Recent actions to improve manufacturing efficiency and reduce costs will continue to benefit us going forward, partially offset by inflation. Turning to SG&A expense. In the fourth quarter of 2020, SG&A of $18.6 million was a slight sequential increase as a result of higher variable compensation expense. Excluding certain items, SG&A improved 11% in both the fourth quarter and full year 2020 in comparison with the 2019 periods. In dollar terms, on an adjusted basis, we reduced SG&A by $9.8 million in 2020. Total SG&A headcount declined by 23% throughout 2020.

This full year reduction was primarily a result of prior restructuring actions supported by a continued focus on process simplification and efficiency. Looking now at cash flow. The company generated operating cash flow of $52.5 million in the fourth quarter of 2020, which resulted in record operating cash flow for the full year of $173.5 million. A combination of working capital management improvements and higher profitability drove the cash flow in 2020.

As we start 2021, cash from operating activities is expected to be a use of cash in the first quarter, given improving demand and a rise in raw material prices, which is expected to impact all working capital elements. Capital expenditures in 2020 totaled $16.9 million and are projected to be approximately $20 million in 2021. capex planned in 2021 includes manufacturing equipment improvement upgrades and maintenance as well as modest IT investments to drive further process improvements and efficiencies.

Additionally, cash from investing activities included nearly $11 million from the liquidation of noncore assets in 2020. Moving on to capital structure. In December, we successfully exchanged $46 million of convertible debt that was set to mature on June 1, 2021, and extended the maturity date to December 1, 2025, while maintaining a consistent 6% interest rate on the instrument. At this time, we plan to repay the remaining outstanding balance of $40.2 million on our original 2016 convertible debt upon maturity in June 2021 with available cash and/or credit facility borrowings.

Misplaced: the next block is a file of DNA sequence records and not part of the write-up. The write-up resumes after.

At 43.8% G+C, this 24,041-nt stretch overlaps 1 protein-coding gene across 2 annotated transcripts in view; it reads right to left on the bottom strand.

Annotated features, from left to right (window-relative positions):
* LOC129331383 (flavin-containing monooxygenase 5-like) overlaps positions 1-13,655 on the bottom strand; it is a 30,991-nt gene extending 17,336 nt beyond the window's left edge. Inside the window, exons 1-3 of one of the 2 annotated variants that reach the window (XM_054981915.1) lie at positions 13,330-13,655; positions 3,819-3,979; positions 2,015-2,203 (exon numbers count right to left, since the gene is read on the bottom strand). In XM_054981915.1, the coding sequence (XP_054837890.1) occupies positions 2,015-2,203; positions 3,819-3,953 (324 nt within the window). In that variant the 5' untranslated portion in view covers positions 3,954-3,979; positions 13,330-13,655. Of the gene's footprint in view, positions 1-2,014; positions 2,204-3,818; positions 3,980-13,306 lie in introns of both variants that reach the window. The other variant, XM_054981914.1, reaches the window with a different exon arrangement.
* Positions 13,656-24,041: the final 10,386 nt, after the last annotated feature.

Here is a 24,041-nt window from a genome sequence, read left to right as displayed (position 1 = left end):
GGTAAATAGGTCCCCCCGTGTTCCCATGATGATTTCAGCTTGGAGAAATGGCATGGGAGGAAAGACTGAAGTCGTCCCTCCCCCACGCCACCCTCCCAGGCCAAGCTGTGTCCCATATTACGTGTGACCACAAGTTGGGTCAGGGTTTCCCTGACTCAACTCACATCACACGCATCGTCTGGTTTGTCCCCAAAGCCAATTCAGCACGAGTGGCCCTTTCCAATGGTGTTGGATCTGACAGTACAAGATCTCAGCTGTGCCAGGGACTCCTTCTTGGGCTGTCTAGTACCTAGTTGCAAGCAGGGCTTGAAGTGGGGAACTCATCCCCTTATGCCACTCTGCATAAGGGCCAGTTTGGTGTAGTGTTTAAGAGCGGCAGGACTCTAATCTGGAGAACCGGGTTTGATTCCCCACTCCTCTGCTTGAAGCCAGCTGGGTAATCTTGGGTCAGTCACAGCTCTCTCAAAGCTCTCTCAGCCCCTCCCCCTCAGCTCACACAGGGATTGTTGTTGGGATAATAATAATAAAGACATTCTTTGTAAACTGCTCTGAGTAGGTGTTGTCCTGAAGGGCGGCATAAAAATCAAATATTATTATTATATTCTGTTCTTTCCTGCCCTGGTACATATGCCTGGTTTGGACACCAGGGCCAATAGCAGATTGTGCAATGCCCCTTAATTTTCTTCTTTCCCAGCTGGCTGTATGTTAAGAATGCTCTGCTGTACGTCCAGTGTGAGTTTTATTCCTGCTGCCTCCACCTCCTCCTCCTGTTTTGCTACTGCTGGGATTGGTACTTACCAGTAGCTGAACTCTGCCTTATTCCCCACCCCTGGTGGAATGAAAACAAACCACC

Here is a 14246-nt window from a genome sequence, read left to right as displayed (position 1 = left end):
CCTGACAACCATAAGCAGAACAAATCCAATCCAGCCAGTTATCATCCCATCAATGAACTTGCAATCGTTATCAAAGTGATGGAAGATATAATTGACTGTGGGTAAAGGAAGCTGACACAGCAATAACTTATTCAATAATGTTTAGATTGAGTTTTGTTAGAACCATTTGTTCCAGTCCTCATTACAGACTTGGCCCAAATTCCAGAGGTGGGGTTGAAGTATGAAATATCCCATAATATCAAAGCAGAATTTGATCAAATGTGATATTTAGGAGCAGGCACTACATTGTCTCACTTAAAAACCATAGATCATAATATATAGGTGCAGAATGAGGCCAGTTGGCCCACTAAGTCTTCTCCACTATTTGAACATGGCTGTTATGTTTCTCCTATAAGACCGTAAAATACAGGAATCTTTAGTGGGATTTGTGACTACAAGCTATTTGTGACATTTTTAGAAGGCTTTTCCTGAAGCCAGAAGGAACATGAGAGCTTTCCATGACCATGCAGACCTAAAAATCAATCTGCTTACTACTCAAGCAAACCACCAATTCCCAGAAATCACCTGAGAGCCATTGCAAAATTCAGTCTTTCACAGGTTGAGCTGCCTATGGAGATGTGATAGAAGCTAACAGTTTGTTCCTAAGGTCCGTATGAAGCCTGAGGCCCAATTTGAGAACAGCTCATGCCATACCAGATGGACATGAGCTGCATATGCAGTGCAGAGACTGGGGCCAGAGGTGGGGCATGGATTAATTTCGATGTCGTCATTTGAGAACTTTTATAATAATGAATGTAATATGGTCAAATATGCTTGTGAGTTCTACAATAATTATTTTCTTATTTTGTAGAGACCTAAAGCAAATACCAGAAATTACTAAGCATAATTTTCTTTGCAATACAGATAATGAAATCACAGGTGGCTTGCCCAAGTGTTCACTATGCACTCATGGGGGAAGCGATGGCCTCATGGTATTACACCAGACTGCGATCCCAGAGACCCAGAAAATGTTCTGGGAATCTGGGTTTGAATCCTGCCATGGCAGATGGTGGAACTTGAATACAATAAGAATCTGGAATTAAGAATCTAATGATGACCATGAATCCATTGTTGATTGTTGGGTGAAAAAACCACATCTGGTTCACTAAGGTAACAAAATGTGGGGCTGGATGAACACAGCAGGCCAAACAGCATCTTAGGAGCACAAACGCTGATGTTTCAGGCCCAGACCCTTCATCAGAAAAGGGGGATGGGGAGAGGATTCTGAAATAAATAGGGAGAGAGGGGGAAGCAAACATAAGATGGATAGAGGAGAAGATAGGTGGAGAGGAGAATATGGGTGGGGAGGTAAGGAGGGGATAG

The company has no additional near-term debt maturities and the outstanding balance on our credit facility was 0 at the end of 2020. Total liquidity, which includes available borrowing capacity on our credit facility plus cash, was a record $314.1 million at the end of 2020. This represents a significant increase of $83.8 million since the end of 2019, driven by the company's strong operating cash flow generation. At the end of 2020, our cash position was $102.8 million, an increase of $75.7 million since the end of 2019.

Overall, our total liquidity position at the end of 2020 remains sufficient to meet the current needs of our business. From a pension and post-retirement benefit plan perspective, we recorded a $14.7 million noncash loss from the remeasurement of all plans in 2020. The remeasurement loss, which is excluded from our adjusted EBITDA results, was driven by a reduction in the discount rate, more than offsetting another year of strong asset returns. The average discount rate dropped by approximately 75 basis points in 2020 on $1.5 billion of liabilities, and the average return on assets was approximately 15% on $1.3 billion of assets.

In total, the accounting funded status of all company plans was 86% as of December 31, 2020, unchanged from the end of 2019. Required pension contributions are expected to be modest at $1 million to $2 million in 2021. Before I wrap up the cash flow and balance sheet discussion, I'd like to highlight two matters afforded by the CARES Act that will impact our cash flow in the future. First, we deferred $6.4 million of company social security payroll taxes in 2020.

Remittance of these deferred payroll taxes will be in two equal installments at the end of 2021 and 2022. Additionally, beginning at the start of 2021, the payroll tax deferral option ended, and we again began remitting current payroll taxes. Second, during the fourth quarter of 2020, we accrued $2.3 million for the employee retention credit on qualifying wages and benefits.

Timing of receipt is expected sometime in 2021. Switching gears to the indefinite idle of the Harrison melt and casting assets, I would like to elaborate on Mike's comments with some additional financial details. As we noted in our recent filings, we expect to record an $8 million to $10 million noncash charge in the first quarter of 2021 associated with the writedown of the Harrison melt and casting assets. Regarding the $15 million to $20 million estimated annual savings, it's important to note that all impacted hourly employees have continued employment opportunities as defined by their basic labor agreement as opportunities arise in the future.

As such, the ultimate number of impacted employees is unknown at this time. However, for the previously noted annual savings estimate, we've assumed about 1/3 of the approximately 100 employees will be retained elsewhere in our Canton manufacturing footprint as demand requires and the remaining 2/3 of employees remain on layoff for the foreseeable future.